Cardiac rehab program expanding, moving to McDowell Wellness Center

June 08, 2004|HERB BROCK

Ephraim McDowell Regional Medical Center's 12-year-old heart and lung rehabilitation program will be replaced this fall with a new monitored exercise program aimed at serving more people at less cost.

The program will be for any patients whose physicians believe their conditions can be helped by a supervised exercise program and have suggested or directed that they participate in such a program. It will be available beginning this fall at the McDowell Wellness Center. The current program has been based at the medical center.

"The new monitored exercise program has many benefits to the patients who will be using the services, and it also allows us to serve more individuals in the community than we currently provide services to," said Dan Stone, vice president of the medical center.

The hospital's cardiovascular and pulmonary rehabilitation program currently serves patients who have experienced a heart attack, have pulmonary disease or specific diseases with the heart. Patients' physicians refer them to complete the 12-week program, which typically consists of 36 total visits, as part of their recovery.


During the course of the existing program, patients are hooked up to heart monitors and use various kinds of cardiovascular exercise equipment, including treadmills and rowing machines, while being observed by a nurse. The program also includes giving patients information on the cardiovascular and pulmonary systems, diet, exercise and lifestyle choices. Patients are periodically tested on the information.

The current program, headed by its founder, Anna Oster, a registered nurse, has had a staff of two full-time registered nurses, one full-time licensed practical nurse and one part-time respiratory therapist. These personnel have been offered other positions at the medical center, according to McDowell spokesperson Mary Begley.

The current program is available only to patients who have been ordered to take it, is limited to 12 weeks and is for patients who have had a heart attack, heart surgery or a pulmonary illness. On average, 15 to 20 patients have been enrolled in the program every month.

In contrast, in the new monitored exercise program, individuals will be able to choose to participate on their own with approval of their physician or they may be referred by their physicians, said Begley. Their participation in exercise will not be limited to 12 weeks, she said.

Individuals with other illnesses will be able to participate

The monitored exercise program also will not be limited to participation by individuals who have had a heart attack, heart surgery or pulmonary disease, Begley said. Individuals with other illnesses, such as high blood pressure or heart failure, may also participate, she said.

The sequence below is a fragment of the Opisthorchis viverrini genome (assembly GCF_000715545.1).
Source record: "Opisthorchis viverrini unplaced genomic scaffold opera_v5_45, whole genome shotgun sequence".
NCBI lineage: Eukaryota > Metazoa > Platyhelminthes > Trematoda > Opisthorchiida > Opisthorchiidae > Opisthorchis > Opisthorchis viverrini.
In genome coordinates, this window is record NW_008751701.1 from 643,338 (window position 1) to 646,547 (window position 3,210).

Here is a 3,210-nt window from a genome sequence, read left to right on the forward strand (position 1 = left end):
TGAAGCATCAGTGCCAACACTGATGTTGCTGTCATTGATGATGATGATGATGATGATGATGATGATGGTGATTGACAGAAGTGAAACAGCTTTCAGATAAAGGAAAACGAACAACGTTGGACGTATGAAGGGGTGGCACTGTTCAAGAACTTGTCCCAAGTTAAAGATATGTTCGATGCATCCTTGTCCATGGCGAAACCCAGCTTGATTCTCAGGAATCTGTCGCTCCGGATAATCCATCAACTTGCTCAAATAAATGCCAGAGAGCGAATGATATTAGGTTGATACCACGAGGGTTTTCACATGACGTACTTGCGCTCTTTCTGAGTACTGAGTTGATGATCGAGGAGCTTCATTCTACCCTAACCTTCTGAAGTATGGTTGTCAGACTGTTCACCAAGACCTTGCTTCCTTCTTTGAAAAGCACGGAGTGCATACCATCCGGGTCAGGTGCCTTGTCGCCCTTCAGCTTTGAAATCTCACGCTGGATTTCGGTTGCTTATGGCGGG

The program offers several advantages, said Begley. One of those is the fact that patients may continue their exercise program even after their physician has determined that their recovery is complete, she said. In addition, more options for exercise are available at the Wellness Center, including a swimming pool, a wide variety of cardiovascular equipment and regular structured programs.

Begley said another benefit is a cost savings for the participants. Currently, patients who receive services through the cardiopulmonary rehabilitation program pay $16 or more per visit, even after reimbursements from their insurance company or Medicare. The new program will cost patients only $10 per visit.

"Based on research, we believe that the individuals who participate in the monitored exercise program will continue exercising past the 12 weeks that is typical under the current cardiac rehabilitation program," Stone said. "We believe this will occur, in part, because individuals will be exercising as a group in the monitored exercise program and research has shown that individuals stick with an exercise program better if they exercise with a buddy."

Research published in the American Journal of Cardiology shows more positive outcomes to participants in long-term exercise programs.

"Individuals who participate in long-term exercise programs tend to exercise more consistently and they also exercise in groups where relationships are developed," said Audrey Powell, vice president and chief nursing officer at the medical center.

Research shows positive results

Powell noted that the research in the American Journal of Cardiology also showed more positive results in terms of cardiac deaths. According to the American Journal of Cardiology, the rate of cardiac deaths among patients who completed a traditional cardiac rehab program was 2.2 percent over a five-year period while the rate of cardiac deaths among patients who participated in a monitored exercise program focusing on lifestyle changes was .8 percent over a five-year period.

"Because greater success has been seen with exercise programs that generate lifelong changes, many insurance companies and the Medicare program are now taking a closer look at their reimbursements for traditional cardiac rehab programs," Stone said.

Individuals who participate in the monitored exercise program will be supervised by a nurse certified in Advanced Cardiac Life Support and may also have their blood pressure, heart rhythm and oxygen levels monitored during exercise.

"We are excited about offering this monitored exercise program and the benefits it will offer to the community," Stone said. "Our ultimate goal is to develop lifelong exercise habits that will improve individuals' health status."

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